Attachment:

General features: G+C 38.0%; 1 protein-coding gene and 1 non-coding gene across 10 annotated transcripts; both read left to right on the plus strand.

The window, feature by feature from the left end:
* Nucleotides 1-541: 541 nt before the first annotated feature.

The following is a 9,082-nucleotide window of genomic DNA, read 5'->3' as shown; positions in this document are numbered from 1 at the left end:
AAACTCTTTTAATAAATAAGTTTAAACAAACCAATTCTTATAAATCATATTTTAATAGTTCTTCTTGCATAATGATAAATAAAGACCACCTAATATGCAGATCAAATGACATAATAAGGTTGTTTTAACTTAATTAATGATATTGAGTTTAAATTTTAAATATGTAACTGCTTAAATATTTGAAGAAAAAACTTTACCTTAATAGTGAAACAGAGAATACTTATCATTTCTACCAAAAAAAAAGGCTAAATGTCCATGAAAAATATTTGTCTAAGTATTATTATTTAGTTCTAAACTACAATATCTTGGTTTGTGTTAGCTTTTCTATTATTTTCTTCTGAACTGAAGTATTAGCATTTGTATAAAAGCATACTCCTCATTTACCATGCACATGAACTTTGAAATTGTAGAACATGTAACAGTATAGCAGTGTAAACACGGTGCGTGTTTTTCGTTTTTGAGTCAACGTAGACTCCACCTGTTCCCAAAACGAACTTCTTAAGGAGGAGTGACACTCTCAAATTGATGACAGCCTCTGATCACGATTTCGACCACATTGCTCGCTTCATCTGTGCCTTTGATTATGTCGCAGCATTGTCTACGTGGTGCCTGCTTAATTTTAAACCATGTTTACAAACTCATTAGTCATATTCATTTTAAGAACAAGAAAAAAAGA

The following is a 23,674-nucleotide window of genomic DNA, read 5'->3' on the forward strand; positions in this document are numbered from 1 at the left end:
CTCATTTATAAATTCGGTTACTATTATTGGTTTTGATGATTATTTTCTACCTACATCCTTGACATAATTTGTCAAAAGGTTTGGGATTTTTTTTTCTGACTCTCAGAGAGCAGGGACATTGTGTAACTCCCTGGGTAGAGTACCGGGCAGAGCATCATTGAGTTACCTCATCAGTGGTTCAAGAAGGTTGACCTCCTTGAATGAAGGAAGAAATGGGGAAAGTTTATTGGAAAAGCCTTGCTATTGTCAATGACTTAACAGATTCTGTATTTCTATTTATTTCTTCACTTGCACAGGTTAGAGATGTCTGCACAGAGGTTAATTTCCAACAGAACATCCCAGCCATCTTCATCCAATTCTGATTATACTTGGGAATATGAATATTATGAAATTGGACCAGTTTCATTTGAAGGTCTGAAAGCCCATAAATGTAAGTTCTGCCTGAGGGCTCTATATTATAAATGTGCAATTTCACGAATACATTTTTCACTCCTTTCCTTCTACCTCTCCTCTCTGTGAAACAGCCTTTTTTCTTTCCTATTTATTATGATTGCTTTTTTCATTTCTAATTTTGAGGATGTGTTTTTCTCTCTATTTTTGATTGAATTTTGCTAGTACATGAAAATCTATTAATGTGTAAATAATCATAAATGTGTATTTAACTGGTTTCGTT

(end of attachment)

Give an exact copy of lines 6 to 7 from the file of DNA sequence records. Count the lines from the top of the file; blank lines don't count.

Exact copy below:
The following is a 23,674-nucleotide window of genomic DNA, read 5'->3' on the forward strand; positions in this document are numbered from 1 at the left end:
CTCATTTATAAATTCGGTTACTATTATTGGTTTTGATGATTATTTTCTACCTACATCCTTGACATAATTTGTCAAAAGGTTTGGGATTTTTTTTTCTGACTCTCAGAGAGCAGGGACATTGTGTAACTCCCTGGGTAGAGTACCGGGCAGAGCATCATTGAGTTACCTCATCAGTGGTTCAAGAAGGTTGACCTCCTTGAATGAAGGAAGAAATGGGGAAAGTTTATTGGAAAAGCCTTGCTATTGTCAATGACTTAACAGATTCTGTATTTCTATTTATTTCTTCACTTGCACAGGTTAGAGATGTCTGCACAGAGGTTAATTTCCAACAGAACATCCCAGCCATCTTCATCCAATTCTGATTATACTTGGGAATATGAATATTATGAAATTGGACCAGTTTCATTTGAAGGTCTGAAAGCCCATAAATGTAAGTTCTGCCTGAGGGCTCTATATTATAAATGTGCAATTTCACGAATACATTTTTCACTCCTTTCCTTCTACCTCTCCTCTCTGTGAAACAGCCTTTTTTCTTTCCTATTTATTATGATTGCTTTTTTCATTTCTAATTTTGAGGATGTGTTTTTCTCTCTATTTTTGATTGAATTTTGCTAGTACATGAAAATCTATTAATGTGTAAATAATCATAAATGTGTATTTAACTGGTTTCGTT